Black rhino information by The Department of Biodiversity & Conservation Biology. A resource from the The University of the Western Cape, South Africa.
Arkive - Black Rhino
the Black Rhino on ARKive, a unique collection of thousands of videos, images and fact-files illustrating the world's species to save their digital footprint for future generations.
WWF: Black Rhino Info
Extensive information by the World Wildlife Fund on the Black Rhino. Covers physiology, threats, habitat and much more.
White Rhino - Ceratotherium simum
The White Rhinoceros is a herbivorous grazer belonging to the order of the Perissodactyla and is the second most massive remaining land animal in the world. It is one of the two species of Rhinos native to Africa. Its current range is primarily Southern Africa. There are about 14,500 White Rhino still left in the wild, and their survival today portraits one of conservation succes stories as their numbers were less than 100 in 1895. In recent years the Northern Nile Rhino subspecies has been pushed to (the brink of) extinction due to poaching in Congo and the inaccesibility for conservation organisations due to the civil war. It is now believed that no rhinos remain in Garamba National park, but efforts are still being made to save this subspecies from captive stock.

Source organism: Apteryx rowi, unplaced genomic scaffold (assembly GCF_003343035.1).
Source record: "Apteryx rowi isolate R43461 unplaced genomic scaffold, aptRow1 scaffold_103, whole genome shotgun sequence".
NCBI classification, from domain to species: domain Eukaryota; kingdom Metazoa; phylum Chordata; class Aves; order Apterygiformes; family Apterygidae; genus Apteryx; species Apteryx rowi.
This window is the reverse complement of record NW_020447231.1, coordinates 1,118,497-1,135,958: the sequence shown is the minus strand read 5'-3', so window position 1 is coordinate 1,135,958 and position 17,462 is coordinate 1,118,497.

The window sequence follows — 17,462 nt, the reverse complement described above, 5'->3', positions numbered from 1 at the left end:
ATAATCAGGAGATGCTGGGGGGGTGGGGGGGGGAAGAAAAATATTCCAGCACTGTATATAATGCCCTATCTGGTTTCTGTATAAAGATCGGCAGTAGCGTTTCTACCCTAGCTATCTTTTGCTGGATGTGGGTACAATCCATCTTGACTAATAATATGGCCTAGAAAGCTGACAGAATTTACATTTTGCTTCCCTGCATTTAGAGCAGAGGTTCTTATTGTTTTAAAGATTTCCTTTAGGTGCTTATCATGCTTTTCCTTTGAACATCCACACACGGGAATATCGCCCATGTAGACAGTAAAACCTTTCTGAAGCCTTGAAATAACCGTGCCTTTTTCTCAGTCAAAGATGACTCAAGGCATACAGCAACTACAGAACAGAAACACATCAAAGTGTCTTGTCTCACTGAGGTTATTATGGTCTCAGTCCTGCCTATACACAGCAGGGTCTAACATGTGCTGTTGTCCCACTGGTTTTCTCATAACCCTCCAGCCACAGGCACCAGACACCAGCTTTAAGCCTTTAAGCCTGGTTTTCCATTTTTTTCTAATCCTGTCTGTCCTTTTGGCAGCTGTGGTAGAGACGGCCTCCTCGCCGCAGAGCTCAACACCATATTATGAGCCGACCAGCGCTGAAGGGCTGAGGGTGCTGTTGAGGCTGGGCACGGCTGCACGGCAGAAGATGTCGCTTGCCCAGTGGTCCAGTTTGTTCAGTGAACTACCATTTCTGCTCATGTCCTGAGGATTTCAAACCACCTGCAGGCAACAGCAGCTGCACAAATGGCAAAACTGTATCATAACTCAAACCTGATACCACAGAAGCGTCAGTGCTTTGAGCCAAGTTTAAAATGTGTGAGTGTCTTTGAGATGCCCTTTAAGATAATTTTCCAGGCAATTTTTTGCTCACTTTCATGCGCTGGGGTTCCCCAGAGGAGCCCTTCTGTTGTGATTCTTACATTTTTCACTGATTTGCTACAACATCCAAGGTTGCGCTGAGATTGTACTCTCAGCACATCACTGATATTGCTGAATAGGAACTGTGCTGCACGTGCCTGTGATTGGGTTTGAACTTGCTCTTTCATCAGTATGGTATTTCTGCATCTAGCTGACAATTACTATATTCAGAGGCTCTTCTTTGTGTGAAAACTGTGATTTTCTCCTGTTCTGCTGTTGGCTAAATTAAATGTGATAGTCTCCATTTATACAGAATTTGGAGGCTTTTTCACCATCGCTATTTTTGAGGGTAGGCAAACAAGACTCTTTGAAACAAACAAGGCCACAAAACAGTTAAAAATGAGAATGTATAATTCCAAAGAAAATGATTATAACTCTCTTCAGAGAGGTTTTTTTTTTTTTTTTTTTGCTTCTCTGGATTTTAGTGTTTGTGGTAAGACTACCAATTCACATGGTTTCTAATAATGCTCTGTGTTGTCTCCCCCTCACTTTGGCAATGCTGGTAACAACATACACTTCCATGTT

White Rhino Facts
||White Rhino Behaviour
||White Rhino Reproduction
|White Rhino Distribution
||White Rhino Diet
White Rhinoceros: Although its name suggests its colour to be white, the colour of the rhino is in fact greyish-brown. Most sources will tell you that the term white is derived from the Dutch 'wide', which would describe its wide upper lip or maybe wide spread occurence. There is however no proof of this as there is no reference to Wyd-Renoster or any other name of this kind in literature. It is therefore highly unlikely that the term 'White' in White Rhinoceros has been derived from a Dutch or Africaans word. The exact source of the white in White Rhino is still unknown. See Rookmaaker, L.C., 2003 for more theories.